Don’t Stop Ukraine Funding Because of Summer Vacation

Comment

The European Union cannot let Ukraine default.

For six months, the country has been fighting a war on two fronts: repelling the Russian army on the battlefield while countering an economic blitzkrieg that is rapidly degrading its frail economy. The EU pledged to keep Ukraine’s economy afloat in the face of aggression — and it must not allow bureaucratic and political dysfunction to get in the way now.

Alarm bells are ringing over Ukraine’s public finances as the cost of the war grows and fighting prevents Kyiv from maintaining normal commerce. In the past week, Ukraine has had to devalue its currency by 25% against the dollar; it has had to ask foreign creditors for more time to make good on debt payments. The state-controlled energy major, Naftogaz, has missed one already. That has fueled speculation about the state of the country’s public finances. The collapse of Ukraine’s economy — symbolized by a national default — would hand Russia a huge propaganda victory and cripple morale for Ukrainians. The Kremlin will spin this as a humiliating defeat while arguing that the Russian economy has prevailed despite Western sanctions.

It is a scenario that must be avoided.

And that’s exactly what finance ministers of the G-7 agreed to avoid in May when they gathered in Germany for their annual meeting. Indeed, the German finance chief, Christian Lindner, who had assumed the rotating presidency of the group, declared there would be no funding problems for Ukraine as a result of a support package of about 18 billion euros ($18.4 billion), of which, the The EU would provide 9 billion.

However, since then, the EU has only authorized the disbursement of a small fraction — with 8 billion euros still to be paid out. The deficit is in limbo because Brussels and EU national governments have yet to settle on how it will be funded. The delay not only risks exacerbating an already difficult situation for Ukraine, but also goes against a tacit agreement between Europe and the US in which the Americans would provide the bulk of heavy weapons while the Europeans would take care of financial assistance. The EU cannot expect Washington to do the heavy lifting on both.

Brussels has to come up with a resolution to the blocked tranche of EU money before it is too late for Ukraine. Kyiv has signaled that it wants to comply with its international obligations, but cannot do so without support. All the while, Kyiv has been a reliable partner for the EU — maintaining Russian gas flows passing through Ukrainian infrastructure even as Vladimir Putin waged war. The EU must recognize that.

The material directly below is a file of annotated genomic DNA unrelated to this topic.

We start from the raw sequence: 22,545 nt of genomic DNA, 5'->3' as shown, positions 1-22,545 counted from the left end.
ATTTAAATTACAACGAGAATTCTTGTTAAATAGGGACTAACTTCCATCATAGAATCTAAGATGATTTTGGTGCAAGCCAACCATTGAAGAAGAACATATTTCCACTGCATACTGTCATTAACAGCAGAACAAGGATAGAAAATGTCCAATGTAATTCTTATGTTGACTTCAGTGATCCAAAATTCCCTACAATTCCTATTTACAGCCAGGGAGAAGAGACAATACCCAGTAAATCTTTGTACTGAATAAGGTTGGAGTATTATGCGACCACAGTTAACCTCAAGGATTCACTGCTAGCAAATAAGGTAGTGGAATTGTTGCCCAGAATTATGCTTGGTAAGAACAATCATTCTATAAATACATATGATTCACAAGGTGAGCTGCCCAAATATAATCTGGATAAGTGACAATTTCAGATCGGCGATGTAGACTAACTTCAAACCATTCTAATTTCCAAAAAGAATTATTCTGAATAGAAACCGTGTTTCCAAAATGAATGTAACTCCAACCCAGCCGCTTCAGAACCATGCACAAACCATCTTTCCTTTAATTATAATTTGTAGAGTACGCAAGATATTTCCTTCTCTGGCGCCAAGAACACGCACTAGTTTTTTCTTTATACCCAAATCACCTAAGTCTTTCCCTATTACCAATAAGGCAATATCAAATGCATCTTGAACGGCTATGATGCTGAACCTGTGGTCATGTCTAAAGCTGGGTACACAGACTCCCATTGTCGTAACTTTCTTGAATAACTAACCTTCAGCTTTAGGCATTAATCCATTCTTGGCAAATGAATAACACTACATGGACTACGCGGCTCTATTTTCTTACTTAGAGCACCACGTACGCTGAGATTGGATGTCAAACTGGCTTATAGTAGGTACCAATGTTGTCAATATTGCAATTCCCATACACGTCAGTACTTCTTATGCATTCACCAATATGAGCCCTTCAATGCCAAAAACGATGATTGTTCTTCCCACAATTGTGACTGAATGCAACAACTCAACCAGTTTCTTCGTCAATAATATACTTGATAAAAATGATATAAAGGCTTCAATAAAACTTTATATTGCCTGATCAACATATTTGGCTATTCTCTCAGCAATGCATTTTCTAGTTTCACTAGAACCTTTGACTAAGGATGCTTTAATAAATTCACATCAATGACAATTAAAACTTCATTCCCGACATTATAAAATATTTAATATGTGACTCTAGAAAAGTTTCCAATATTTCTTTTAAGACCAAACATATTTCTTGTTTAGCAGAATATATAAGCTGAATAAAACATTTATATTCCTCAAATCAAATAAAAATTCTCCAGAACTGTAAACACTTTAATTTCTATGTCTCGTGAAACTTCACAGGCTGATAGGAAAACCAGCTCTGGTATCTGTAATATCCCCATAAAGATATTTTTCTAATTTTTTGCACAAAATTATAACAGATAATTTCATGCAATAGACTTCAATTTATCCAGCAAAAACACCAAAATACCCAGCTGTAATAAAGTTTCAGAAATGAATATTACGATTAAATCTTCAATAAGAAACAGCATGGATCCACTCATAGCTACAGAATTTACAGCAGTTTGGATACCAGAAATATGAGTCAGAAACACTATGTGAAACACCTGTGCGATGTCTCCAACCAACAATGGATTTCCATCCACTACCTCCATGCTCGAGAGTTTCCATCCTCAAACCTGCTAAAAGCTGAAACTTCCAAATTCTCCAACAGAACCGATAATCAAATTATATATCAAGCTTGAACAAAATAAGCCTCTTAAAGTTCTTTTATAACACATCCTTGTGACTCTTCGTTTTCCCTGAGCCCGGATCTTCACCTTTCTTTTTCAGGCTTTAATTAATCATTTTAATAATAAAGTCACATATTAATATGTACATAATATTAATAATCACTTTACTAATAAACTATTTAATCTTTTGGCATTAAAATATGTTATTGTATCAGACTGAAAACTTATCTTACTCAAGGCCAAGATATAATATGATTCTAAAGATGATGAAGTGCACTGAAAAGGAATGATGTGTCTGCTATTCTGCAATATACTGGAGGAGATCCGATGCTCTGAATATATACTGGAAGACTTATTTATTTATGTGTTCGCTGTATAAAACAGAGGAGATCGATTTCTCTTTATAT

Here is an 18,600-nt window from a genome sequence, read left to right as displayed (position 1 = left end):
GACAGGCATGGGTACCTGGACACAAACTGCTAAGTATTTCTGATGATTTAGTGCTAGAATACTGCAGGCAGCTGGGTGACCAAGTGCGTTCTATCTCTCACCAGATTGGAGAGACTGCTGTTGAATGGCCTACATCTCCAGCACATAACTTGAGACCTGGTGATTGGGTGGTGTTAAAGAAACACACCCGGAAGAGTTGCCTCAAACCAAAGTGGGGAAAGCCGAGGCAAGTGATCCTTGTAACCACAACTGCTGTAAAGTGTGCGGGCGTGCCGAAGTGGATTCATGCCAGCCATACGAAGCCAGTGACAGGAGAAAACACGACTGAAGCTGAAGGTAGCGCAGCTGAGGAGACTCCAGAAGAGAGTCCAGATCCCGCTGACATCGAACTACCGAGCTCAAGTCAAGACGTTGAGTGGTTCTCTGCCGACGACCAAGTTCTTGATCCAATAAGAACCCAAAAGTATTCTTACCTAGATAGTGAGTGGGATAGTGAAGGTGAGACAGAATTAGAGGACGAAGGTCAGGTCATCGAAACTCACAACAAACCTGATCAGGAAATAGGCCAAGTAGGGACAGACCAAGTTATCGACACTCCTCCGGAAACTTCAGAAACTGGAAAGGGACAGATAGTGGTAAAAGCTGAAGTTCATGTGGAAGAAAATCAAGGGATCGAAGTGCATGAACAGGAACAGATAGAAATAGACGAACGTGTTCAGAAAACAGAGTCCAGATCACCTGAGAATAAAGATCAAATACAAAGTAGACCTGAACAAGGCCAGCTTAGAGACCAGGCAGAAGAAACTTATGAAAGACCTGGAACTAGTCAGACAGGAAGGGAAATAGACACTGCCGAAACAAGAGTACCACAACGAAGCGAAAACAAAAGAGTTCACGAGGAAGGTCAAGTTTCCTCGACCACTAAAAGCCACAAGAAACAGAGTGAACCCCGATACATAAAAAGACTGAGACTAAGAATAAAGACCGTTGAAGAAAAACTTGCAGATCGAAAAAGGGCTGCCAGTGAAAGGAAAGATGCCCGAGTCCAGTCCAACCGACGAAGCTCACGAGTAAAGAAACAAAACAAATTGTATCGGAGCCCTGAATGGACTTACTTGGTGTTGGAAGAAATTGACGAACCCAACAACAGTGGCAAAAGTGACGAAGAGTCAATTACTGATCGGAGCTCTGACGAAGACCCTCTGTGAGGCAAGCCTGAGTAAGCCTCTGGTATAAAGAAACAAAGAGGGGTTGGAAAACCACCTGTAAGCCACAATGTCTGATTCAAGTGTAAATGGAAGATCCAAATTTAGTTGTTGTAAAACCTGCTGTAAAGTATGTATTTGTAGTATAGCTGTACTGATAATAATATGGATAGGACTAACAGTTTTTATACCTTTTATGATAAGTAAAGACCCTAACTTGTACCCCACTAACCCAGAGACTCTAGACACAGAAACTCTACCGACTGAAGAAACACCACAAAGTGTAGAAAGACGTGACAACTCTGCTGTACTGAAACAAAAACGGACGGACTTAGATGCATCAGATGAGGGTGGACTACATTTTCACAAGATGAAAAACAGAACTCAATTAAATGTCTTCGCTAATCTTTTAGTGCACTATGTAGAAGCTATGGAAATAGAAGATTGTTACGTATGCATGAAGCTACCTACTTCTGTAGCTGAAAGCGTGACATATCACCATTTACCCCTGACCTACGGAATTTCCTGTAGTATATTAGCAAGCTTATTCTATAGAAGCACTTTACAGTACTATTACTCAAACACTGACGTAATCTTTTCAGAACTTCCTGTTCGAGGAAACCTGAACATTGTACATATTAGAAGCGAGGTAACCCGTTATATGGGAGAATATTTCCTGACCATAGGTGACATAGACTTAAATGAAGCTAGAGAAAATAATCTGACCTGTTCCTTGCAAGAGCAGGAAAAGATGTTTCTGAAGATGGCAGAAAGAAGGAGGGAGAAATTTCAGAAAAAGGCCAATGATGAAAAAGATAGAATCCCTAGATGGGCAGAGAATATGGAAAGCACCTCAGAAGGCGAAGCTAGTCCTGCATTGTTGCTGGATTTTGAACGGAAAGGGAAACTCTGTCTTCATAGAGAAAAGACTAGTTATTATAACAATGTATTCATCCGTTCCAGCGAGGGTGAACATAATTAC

The summer break, which usually sees Brussels go into sleep mode in August, should be no excuse for inaction. This isn’t a usual summer: The war doesn’t take a break, neither do financial markets. Meanwhile, Ukraine is burning reserves. According to research by Fitch Ratings, Ukraine has been running a monthly deficit of about $4 billion to keep up the war effort, and could see it spiral to 29% of gross domestic product by the end of the year. Fitch alongside S&P Global Ratings have both warned of a default-like scenario for Ukraine.

The severity of the situation should serve as a warning to European authorities dragging their feet over a package that looks like a drop in the ocean against the war’s broader costs. Ukraine’s needs will become more acute the longer the war drags on. Even though Russia seems to have downgraded some of its objectives to focus mostly on the east, Putin shows no intention of wanting anything less than a land grab and Kyiv’s capitulation.

The outlook is further complicated by the fact that Europe will soon have an energy crisis unleashed by Putin in retaliation for sanctions. Ukrainians have witnessed such weaponizing first hand with grain.

Brussels may have its own set of problems, but that does not mean it should drop the ball on Ukraine. Its credibility on the world stage depends on following through. If Europe means business, it must contribute financially to the war effort.

If Ukraine loses the economic war, it will lose militarily too. Wars can rarely, if ever, be won on the cheap. The battle for Ukraine is no exception.

More From This Writer and Others at Bloomberg Opinion:

• The Days of ‘Germany Knows Best’ Are Over: Maria Tadeo

• Europe Is Faking Solidarity, and Putin Knows It: Andreas Kluth

• Putin Won’t Use a Nuke. Chemical Weapons, Maybe: James Stavridis

This column does not necessarily reflect the opinion of the editorial board or Bloomberg LP and its owners.

Maria Tadeo is the European correspondent for Bloomberg Television based in Brussels where she covers European politics, economics and NATO.

More stories like this are available on bloomberg.com/opinion

Leave a Comment

Your email address will not be published.